RAZ: What does that mean - I'll care for the company after I'm dead?
DELL: It means that, you know, this is a lifelong pursuit for me, in terms of, you know, helping the company reach its full potential. And, you know, certainly my dream is that the company persists well beyond my lifetime, which, you know, I'm still a pretty young guy, so I think that's many years away.
RAZ: I wonder, Michael, how much of your success has to do with, you know, your hard work and your brains and, you know, intuition and how much of it is luck.
DELL: Good question. I don't really know. You know, I'm sure there's some, you know, element of luck there. I've probably been lucky a lot. You know, I feel like I was really lucky to be born in the United States. That's probably the biggest stroke of luck right there because I think, in the United States, you know, you have an opportunity to start a business. And when you're 20 years old, and you show up, and you want to sell something to somebody, you know, they don't look at you too funny. So I think that was my biggest stroke of luck - was just being born here in this country and having the opportunity and the freedoms that that's afforded me.
RAZ: That's Michael Dell. And lest you think of a Dell computer as the nerdy John Hodgman character in those PC-versus-Mac commercials, Dell computers have actually been used by the good guys in the "Jason Bourne" movies, in "Spider-Man," "Captain America," even "Mission Impossible." In fact, in 2016, Dell was the No. 1 brand featured in movies - more than Sony, more than Mercedes-Benz or Adidas and, yes, more than Apple Macs.
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RAZ: And please do stick around because in just a moment, we're going to hear from you about the things you're building.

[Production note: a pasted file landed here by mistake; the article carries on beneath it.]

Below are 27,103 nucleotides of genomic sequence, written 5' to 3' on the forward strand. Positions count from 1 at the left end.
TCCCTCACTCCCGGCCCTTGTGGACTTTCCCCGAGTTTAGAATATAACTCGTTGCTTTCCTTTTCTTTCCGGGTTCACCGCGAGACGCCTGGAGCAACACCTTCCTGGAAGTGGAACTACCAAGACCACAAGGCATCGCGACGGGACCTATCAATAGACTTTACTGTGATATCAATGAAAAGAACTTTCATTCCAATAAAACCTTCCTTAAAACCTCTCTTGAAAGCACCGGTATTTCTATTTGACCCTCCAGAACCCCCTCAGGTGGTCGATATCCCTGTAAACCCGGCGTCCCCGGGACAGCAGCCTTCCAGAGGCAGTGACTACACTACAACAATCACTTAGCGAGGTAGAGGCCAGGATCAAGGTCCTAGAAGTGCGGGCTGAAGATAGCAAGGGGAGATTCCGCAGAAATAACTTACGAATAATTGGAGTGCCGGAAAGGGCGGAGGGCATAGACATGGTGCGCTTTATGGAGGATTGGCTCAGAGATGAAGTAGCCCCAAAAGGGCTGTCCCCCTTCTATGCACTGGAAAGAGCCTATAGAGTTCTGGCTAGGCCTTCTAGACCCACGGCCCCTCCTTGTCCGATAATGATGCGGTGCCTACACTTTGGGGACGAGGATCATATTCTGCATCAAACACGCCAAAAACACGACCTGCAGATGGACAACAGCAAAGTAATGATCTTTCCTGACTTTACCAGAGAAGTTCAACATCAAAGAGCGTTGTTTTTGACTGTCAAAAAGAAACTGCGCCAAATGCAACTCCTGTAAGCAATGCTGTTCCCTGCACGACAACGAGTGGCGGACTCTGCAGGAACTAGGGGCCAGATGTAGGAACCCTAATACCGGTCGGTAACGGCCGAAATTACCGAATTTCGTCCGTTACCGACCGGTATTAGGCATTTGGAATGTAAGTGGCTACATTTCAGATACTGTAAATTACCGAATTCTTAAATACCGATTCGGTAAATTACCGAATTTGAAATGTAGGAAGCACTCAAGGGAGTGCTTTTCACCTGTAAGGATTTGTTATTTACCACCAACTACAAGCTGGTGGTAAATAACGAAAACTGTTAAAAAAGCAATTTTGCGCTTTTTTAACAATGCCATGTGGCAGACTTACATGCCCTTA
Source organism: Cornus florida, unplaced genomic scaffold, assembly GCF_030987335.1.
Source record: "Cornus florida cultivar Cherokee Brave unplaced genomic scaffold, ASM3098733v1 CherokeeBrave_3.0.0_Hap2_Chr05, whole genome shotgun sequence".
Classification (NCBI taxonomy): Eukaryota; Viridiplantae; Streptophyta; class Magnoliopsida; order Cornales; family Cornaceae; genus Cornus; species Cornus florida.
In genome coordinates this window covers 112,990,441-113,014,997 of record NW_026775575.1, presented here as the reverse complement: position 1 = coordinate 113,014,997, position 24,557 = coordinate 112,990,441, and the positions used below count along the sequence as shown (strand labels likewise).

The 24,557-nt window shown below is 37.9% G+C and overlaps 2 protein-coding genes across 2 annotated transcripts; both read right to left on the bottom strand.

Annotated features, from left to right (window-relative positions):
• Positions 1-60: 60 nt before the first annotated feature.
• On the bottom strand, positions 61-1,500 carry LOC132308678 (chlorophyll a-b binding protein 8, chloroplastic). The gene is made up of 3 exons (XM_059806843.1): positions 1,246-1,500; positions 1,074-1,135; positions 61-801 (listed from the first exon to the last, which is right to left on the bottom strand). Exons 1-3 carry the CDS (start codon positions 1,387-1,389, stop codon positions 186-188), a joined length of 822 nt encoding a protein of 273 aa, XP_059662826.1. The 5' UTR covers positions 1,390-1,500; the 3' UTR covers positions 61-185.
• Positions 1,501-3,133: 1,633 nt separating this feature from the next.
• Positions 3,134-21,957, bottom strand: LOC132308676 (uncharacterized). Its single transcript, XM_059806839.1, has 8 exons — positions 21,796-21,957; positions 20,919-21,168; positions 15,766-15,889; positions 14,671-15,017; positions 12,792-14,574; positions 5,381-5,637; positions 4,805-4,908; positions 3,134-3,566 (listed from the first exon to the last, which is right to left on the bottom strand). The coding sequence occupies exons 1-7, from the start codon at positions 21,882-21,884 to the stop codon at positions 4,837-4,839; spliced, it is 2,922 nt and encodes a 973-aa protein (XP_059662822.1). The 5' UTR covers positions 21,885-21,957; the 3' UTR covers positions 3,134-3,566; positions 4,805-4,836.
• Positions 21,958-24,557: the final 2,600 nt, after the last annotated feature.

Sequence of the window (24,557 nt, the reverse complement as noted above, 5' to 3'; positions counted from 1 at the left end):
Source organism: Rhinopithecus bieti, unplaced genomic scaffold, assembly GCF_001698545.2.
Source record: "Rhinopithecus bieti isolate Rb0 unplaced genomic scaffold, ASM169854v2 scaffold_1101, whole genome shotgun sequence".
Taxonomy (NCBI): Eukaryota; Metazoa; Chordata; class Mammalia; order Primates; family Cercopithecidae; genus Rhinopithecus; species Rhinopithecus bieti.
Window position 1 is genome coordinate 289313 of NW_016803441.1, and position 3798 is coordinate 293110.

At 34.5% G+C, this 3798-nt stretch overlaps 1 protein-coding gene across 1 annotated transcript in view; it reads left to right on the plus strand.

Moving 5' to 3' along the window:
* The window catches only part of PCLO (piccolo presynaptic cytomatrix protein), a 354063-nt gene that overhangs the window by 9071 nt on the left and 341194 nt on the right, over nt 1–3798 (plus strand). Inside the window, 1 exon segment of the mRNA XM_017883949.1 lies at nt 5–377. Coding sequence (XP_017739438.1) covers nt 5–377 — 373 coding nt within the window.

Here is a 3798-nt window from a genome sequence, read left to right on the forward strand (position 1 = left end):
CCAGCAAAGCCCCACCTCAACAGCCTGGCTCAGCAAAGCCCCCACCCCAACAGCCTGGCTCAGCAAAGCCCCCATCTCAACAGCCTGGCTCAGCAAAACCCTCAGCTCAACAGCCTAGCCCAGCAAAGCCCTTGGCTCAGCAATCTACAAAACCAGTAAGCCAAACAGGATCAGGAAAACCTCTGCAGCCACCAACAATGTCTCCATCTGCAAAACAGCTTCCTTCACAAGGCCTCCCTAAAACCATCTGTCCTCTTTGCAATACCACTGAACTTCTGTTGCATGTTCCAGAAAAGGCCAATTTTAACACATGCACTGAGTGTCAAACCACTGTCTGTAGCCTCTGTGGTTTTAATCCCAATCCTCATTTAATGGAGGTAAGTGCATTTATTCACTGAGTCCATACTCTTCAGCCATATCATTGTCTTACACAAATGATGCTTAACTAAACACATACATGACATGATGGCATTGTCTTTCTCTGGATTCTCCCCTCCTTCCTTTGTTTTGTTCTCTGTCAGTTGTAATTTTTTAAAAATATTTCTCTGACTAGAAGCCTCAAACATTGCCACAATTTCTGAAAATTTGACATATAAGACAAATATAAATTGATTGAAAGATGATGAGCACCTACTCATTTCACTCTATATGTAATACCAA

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RAZ: Hey, thanks so much for sticking around. And before we jump into this installment of How You Built That, just a quick warning - if you are a parent of small children, you are about to hear about poop and barf because those two things are at the very heart of Hannah England's business. She has two small children of her own, 3 and 8 months. And if you've ever wondered what happens inside one of those family changing rooms at the airport, well...
HANNAH ENGLAND: I walked into the bathroom. And there were two moms. One was at the changing station, and her baby had just had a blowout, like, major, like up the back, all the way to the neck kind of a thing. And this is going to be a situation that every mom gets themselves into.
RAZ: And by the way, every dad. I mean, I've been there. And here's the thing - once you've cleaned up your kid, what are you supposed to do with all those soiled and disgusting clothes, especially when you're not at home?
ENGLAND: You know, you kind of just cringe when you have to stick that in your diaper bag. And then when you have to open it after a full day, I mean, it is not pleasant.
RAZ: Not to mention, after the clothes have festered in your diaper bag for a day, it may become impossible to get the stains out of them. Anyway, all of this got Hannah thinking.
ENGLAND: I came up with this idea when I was putting my 3-year-old to bed. And I came out to the living room, and I just started describing to my sister-in-law and my husband this bag - the soaking bag. And I kept filling in the blanks. What if we could - and what if it had this? And then they looked at me, and they were like, well, it sounds like you just invented it.
RAZ: And what Hannah envisioned was a watertight plastic bag that you could keep in your diaper bag. It would have a soap pod in it, kind of like the pod that goes into your dishwasher, so that when your kid pooped or barfed all over her clothes, you would just throw it in the bag, add water, and voila, the clothes would soak in soapy water while you went about your day.